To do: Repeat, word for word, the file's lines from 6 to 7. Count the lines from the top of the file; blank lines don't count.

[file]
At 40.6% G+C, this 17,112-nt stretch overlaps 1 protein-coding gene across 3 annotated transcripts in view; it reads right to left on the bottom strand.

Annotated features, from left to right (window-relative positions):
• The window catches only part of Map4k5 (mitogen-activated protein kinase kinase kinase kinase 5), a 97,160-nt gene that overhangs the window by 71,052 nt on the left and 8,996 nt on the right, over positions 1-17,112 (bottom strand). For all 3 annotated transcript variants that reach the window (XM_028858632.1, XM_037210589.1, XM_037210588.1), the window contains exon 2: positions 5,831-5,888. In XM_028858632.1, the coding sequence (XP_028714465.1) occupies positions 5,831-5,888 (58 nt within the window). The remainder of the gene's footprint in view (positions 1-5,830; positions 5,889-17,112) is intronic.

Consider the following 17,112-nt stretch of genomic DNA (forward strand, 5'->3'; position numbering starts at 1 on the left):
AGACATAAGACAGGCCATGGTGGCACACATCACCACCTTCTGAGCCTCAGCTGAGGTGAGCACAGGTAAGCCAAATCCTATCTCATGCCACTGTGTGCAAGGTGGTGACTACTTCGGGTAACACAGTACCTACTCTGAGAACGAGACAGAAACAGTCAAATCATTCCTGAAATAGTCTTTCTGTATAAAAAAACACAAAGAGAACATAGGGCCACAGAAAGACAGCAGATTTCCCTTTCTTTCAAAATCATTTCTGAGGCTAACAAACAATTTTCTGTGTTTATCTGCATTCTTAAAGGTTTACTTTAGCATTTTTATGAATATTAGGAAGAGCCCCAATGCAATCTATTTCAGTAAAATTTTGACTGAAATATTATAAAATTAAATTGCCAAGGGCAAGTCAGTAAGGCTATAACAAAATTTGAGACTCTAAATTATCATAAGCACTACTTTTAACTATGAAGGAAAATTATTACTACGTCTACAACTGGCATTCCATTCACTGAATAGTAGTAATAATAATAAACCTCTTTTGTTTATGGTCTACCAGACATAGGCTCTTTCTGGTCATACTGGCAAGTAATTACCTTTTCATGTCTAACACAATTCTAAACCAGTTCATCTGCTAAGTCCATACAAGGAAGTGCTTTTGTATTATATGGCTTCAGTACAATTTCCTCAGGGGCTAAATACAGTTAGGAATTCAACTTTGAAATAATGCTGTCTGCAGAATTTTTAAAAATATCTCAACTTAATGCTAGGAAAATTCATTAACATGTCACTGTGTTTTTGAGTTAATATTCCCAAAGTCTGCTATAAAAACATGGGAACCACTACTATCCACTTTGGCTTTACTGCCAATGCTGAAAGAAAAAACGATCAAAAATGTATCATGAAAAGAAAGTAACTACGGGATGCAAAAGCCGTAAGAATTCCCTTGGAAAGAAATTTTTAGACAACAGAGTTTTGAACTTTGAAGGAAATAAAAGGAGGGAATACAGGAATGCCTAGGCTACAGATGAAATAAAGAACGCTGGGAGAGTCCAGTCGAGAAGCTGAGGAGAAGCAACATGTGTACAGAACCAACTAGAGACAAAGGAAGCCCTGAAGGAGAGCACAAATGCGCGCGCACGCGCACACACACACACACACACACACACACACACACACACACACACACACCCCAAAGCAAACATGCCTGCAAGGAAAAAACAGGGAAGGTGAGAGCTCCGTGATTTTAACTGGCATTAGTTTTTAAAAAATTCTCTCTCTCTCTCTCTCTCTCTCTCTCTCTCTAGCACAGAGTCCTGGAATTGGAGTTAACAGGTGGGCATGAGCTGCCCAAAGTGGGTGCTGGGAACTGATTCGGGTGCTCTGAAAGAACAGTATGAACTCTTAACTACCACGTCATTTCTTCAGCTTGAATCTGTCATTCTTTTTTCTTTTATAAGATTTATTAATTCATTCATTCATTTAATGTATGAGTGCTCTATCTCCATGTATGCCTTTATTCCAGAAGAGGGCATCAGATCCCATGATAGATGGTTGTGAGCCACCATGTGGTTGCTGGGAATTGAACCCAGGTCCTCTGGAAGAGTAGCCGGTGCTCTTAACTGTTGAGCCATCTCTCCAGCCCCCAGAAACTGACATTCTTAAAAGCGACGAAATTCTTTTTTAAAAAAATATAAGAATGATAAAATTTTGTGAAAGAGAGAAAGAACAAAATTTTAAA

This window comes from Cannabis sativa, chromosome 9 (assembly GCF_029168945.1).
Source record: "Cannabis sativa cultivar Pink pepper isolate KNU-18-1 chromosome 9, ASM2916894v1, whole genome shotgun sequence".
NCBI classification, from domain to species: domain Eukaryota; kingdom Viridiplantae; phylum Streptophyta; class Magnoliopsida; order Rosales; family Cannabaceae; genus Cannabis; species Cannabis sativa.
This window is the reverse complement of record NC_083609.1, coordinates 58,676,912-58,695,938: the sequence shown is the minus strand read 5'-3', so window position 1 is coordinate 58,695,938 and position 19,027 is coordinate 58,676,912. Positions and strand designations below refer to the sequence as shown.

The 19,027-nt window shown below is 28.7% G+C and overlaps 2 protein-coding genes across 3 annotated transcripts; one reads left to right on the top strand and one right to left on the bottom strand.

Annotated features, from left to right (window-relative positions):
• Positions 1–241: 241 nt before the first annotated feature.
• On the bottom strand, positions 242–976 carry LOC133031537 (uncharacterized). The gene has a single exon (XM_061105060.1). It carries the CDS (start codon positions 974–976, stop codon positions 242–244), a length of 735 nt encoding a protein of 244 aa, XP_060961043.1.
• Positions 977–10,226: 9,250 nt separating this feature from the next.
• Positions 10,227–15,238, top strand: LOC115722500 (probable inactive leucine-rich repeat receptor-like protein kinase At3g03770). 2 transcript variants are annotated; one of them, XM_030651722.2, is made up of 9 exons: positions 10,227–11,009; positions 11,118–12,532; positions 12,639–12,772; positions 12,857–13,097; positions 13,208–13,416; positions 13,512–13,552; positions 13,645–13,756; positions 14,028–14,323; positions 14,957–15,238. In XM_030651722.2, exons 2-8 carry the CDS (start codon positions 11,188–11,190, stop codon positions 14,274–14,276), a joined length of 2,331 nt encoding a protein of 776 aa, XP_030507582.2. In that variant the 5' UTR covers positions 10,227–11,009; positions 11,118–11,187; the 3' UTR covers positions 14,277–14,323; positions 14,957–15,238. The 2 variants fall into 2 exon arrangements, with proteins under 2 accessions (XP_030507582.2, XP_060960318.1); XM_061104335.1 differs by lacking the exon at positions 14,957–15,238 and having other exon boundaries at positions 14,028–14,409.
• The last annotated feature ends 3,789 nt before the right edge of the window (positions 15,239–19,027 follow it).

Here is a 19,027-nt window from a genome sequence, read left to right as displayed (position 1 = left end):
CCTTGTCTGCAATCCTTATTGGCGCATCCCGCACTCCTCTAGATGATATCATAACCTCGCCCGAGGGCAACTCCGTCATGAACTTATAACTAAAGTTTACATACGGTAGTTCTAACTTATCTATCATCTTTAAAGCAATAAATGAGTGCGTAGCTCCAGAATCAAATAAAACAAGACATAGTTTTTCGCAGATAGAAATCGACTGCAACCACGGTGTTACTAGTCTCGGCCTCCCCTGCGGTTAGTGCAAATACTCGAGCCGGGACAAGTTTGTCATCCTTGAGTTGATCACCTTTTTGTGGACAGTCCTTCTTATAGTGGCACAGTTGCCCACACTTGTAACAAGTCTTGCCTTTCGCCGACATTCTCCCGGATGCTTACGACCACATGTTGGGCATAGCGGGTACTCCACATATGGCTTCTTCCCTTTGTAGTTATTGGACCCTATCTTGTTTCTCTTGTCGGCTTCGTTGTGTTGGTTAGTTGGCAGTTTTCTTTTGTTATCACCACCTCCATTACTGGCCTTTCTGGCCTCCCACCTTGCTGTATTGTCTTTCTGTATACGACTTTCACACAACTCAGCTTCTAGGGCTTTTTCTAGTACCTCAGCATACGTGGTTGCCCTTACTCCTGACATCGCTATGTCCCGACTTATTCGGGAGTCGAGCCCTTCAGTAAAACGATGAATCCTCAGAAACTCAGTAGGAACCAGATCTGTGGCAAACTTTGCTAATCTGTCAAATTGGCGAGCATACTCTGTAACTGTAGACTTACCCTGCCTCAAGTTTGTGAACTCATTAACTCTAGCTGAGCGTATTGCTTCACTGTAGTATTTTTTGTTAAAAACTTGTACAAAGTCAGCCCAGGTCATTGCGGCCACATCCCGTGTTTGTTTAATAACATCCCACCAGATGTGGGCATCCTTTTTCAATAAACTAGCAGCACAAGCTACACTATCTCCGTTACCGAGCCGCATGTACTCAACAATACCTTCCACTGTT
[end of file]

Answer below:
This window comes from Cannabis sativa, chromosome 9 (assembly GCF_029168945.1).
Source record: "Cannabis sativa cultivar Pink pepper isolate KNU-18-1 chromosome 9, ASM2916894v1, whole genome shotgun sequence".